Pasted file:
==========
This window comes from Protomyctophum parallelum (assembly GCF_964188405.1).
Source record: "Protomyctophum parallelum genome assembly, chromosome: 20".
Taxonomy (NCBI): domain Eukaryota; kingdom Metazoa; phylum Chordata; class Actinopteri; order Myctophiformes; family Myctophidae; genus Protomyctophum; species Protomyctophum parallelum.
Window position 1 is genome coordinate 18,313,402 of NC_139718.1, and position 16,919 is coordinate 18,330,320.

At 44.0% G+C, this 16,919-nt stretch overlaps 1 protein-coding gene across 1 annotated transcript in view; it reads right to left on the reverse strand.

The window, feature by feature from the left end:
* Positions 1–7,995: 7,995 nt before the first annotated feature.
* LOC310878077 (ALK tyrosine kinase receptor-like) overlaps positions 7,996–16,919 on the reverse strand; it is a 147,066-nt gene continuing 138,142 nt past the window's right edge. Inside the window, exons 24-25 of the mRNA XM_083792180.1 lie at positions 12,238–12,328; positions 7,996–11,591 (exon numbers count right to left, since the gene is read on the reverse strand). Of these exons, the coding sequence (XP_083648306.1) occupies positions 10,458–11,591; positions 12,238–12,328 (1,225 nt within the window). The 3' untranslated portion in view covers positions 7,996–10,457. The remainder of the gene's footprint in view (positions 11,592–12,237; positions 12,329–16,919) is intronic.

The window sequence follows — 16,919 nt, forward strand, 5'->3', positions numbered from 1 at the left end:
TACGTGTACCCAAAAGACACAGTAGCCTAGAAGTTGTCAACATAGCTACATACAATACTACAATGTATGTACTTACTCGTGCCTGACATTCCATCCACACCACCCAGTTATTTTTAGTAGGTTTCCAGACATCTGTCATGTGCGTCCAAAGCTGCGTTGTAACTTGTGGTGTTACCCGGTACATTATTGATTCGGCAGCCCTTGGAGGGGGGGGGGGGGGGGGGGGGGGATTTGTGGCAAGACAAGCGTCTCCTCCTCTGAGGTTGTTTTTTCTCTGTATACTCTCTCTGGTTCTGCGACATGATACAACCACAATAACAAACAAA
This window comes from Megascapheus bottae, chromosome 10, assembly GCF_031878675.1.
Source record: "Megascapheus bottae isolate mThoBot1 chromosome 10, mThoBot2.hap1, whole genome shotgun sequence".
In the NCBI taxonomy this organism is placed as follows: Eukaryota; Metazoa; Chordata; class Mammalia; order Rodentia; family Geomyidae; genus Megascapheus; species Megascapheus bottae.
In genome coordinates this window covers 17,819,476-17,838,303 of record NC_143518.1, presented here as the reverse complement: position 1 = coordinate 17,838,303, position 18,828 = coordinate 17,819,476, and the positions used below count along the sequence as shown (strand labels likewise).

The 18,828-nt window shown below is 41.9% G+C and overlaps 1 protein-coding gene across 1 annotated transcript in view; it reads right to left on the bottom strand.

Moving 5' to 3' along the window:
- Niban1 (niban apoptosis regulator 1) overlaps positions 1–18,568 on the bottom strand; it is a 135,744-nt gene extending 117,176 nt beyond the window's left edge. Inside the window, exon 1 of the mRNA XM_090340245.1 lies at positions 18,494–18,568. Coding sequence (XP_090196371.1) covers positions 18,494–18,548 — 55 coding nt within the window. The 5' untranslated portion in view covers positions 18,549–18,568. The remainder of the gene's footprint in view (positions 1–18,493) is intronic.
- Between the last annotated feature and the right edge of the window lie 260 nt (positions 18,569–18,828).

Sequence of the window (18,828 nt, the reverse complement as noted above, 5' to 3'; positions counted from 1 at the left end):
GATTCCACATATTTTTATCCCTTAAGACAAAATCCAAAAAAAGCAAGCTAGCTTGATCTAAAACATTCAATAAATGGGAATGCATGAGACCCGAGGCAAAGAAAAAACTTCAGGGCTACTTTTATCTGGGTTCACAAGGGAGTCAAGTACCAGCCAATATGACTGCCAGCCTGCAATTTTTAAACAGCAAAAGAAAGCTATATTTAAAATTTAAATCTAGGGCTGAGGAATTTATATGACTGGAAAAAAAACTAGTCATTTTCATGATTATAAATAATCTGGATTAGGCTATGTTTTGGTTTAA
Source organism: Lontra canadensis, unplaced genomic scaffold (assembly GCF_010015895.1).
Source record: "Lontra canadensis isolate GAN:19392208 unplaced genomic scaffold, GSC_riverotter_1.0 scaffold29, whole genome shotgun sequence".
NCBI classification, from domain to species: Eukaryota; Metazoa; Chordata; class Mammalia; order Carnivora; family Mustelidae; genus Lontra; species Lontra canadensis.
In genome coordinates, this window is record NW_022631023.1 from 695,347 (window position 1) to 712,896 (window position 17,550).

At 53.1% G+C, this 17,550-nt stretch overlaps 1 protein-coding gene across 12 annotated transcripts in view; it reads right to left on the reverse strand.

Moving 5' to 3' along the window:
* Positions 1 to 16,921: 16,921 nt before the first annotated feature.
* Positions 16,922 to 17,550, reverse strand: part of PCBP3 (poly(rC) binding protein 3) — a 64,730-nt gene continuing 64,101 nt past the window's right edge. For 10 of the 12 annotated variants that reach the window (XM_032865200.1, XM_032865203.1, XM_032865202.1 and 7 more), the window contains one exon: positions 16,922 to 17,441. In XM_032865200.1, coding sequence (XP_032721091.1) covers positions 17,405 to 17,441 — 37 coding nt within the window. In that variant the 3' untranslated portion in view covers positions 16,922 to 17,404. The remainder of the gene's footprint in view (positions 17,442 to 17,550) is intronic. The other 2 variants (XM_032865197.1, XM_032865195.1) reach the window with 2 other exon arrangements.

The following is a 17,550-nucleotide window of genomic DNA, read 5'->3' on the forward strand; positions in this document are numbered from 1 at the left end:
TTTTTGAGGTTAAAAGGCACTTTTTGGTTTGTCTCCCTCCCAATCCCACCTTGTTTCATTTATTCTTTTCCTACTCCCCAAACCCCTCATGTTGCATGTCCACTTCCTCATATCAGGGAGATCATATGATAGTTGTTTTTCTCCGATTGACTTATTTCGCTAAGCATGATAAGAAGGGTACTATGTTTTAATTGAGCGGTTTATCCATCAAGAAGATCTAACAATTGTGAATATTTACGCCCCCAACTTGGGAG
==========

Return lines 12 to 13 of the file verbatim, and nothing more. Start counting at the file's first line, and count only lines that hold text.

Source record: "Megascapheus bottae isolate mThoBot1 chromosome 10, mThoBot2.hap1, whole genome shotgun sequence".
In the NCBI taxonomy this organism is placed as follows: Eukaryota; Metazoa; Chordata; class Mammalia; order Rodentia; family Geomyidae; genus Megascapheus; species Megascapheus bottae.